1. Profiles – how we got into the H&S profession.
  2. Institute of Occupational Safety and Health (IOSH).
  3. History of Health & Safety -1802 to present day.
  4. Statistics.
  5. Chemicals – know the symbols.
  6. Numbers game.

The presentation was delivered by myself and Andrew Butler (Chair of the Mid Shires Branch), with support from Tina Lee, IOSH Relationship Manager – Group Volunteers.


Andrew Butler (Chair of the Mid Shires Branch) and I gave an insight into our working career and how we ‘drifted’ into the health and safety profession. In my case, from an engineering apprenticeship, into facilities management and then health and safety management. Andrew started his career as a submariner!

At this juncture we also spoke about our membership with IOSH and the specialist groups that were available. As Vice Chair for the Retail & Distribution Group I took the opportunity to advertise this group. Tina expanded on the number of groups and the sectors they covered.

Institute of Occupational Safety and Health (IOSH)

Maria O’Malley, Membership Development Manager at IOSH, provided several informative slides. They highlighted the issues facing the future of occupational health and safety, in that in a recent survey only 8% of IOSH members actively chose OSH as a career, it most cases it was a second career (pretty much like myself) and that IOSH wants to change that with their ‘Future Leaders Programme’. This programme recognises that the next generation of OSH professionals is vital, and that student engagement is an important part, to build and develop the OSH leaders of tomorrow. This involves supporting them through studies and at all stages of their career.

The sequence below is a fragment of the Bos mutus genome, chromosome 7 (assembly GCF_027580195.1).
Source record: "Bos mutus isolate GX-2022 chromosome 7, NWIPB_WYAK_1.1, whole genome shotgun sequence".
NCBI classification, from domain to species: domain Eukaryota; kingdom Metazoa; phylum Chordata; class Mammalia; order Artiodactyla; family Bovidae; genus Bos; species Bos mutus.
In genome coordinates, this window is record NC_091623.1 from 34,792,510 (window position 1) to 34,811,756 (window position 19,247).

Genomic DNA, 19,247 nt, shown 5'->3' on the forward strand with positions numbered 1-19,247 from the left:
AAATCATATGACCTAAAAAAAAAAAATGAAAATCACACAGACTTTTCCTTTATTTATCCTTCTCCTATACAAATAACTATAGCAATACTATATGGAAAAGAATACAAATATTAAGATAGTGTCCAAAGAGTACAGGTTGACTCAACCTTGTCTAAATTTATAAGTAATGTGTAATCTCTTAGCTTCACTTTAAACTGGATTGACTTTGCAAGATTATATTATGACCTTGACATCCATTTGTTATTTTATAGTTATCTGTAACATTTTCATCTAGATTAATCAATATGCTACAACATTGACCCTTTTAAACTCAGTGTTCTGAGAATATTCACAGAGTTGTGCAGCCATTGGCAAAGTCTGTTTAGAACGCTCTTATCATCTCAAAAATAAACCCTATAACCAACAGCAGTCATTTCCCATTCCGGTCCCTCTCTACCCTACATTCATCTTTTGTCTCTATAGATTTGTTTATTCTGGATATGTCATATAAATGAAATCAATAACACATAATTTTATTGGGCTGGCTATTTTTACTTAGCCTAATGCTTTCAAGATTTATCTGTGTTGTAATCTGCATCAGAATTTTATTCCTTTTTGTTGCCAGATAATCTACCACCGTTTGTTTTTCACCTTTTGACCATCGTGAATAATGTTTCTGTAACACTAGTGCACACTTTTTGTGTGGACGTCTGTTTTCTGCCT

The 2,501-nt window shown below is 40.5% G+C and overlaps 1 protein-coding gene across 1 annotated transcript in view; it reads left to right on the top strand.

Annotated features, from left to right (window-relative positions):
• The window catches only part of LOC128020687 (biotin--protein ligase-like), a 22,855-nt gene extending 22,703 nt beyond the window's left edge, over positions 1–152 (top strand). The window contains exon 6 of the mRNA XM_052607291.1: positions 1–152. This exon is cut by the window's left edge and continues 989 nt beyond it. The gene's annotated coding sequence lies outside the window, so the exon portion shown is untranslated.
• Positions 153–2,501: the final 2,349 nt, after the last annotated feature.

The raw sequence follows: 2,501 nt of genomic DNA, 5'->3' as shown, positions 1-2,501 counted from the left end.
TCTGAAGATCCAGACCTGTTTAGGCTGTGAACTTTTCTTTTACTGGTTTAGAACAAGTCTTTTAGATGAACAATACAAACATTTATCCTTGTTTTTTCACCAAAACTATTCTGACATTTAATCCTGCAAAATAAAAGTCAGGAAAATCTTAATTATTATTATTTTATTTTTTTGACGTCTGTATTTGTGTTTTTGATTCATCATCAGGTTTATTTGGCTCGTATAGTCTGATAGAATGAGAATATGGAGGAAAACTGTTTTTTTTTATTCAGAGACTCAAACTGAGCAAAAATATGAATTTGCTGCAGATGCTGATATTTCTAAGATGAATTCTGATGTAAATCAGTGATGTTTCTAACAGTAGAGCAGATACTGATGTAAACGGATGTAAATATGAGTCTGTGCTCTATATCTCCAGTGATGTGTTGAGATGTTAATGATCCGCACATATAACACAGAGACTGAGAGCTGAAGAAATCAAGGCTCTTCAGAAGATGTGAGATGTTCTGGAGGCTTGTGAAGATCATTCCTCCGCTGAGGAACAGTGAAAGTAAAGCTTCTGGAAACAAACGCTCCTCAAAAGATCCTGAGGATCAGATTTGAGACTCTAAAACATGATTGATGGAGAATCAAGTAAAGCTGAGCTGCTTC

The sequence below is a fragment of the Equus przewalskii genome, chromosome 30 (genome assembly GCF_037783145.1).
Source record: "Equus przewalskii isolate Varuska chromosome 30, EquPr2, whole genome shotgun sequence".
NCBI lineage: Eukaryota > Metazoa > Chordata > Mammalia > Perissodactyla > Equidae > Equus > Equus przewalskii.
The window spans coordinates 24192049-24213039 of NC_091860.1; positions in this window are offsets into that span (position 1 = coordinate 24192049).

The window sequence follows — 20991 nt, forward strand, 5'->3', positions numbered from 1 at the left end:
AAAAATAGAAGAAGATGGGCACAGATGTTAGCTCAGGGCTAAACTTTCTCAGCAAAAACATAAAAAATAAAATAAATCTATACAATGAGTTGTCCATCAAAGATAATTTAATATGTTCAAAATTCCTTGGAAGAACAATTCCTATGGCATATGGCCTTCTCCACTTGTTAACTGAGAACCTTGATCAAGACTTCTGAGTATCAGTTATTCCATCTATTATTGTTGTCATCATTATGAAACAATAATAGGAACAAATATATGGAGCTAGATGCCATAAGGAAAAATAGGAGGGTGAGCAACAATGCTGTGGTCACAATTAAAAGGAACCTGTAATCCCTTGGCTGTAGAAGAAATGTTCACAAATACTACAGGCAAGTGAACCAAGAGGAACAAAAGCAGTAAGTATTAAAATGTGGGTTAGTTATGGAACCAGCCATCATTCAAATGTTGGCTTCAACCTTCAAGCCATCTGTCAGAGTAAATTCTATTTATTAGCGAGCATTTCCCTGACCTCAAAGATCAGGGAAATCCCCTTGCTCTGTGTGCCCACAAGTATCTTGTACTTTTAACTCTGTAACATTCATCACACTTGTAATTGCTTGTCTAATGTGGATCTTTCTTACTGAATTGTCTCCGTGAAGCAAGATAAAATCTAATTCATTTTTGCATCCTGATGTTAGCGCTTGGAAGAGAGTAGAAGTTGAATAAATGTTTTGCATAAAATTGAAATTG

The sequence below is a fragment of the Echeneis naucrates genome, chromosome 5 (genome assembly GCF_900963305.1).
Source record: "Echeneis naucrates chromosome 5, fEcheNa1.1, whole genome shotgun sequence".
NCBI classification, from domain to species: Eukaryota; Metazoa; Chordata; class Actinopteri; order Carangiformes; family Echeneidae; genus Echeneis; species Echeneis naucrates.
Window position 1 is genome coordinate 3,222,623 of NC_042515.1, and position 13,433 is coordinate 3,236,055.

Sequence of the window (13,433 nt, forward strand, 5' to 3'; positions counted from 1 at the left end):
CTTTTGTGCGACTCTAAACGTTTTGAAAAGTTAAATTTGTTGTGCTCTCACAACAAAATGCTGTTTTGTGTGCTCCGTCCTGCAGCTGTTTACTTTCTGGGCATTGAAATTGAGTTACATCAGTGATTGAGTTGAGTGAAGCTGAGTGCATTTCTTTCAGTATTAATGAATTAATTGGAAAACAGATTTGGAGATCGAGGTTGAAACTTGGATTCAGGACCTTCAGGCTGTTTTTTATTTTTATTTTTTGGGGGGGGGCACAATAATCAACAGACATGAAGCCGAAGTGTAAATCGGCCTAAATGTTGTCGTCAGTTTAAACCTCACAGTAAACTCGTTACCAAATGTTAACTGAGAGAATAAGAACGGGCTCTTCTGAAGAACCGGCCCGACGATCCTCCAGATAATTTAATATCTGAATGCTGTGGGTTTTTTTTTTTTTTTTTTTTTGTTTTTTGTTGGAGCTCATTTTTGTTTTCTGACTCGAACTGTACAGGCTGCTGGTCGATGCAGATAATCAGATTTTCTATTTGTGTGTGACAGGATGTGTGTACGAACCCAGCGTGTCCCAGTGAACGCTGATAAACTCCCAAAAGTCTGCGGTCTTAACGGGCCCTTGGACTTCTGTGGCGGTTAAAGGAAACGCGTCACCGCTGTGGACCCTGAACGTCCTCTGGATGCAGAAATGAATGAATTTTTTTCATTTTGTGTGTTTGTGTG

Through the information provided by Maria we were able to announce that the IOSH Student membership level launches Autumn 2018. It will include careers support, networking opportunities and mentoring. Support will continue throughout the member’s career journey, continuing with Continuing Professional Development (CPD) to help members develop after studies.

History of Health & Safety – 1802 to present day

This was an opportunity to introduce a plethora of numbers for the game at the end of the presentation. We gave a quick run through of health and safety legislation from the first Factories Act in 1802 to 1961, finishing with the Health and Safety at Work Act in 1974. Considering history was not the subject of choice for 99% of the students, this element worked quite well listening to the answers and engagement in the final element of the presentation.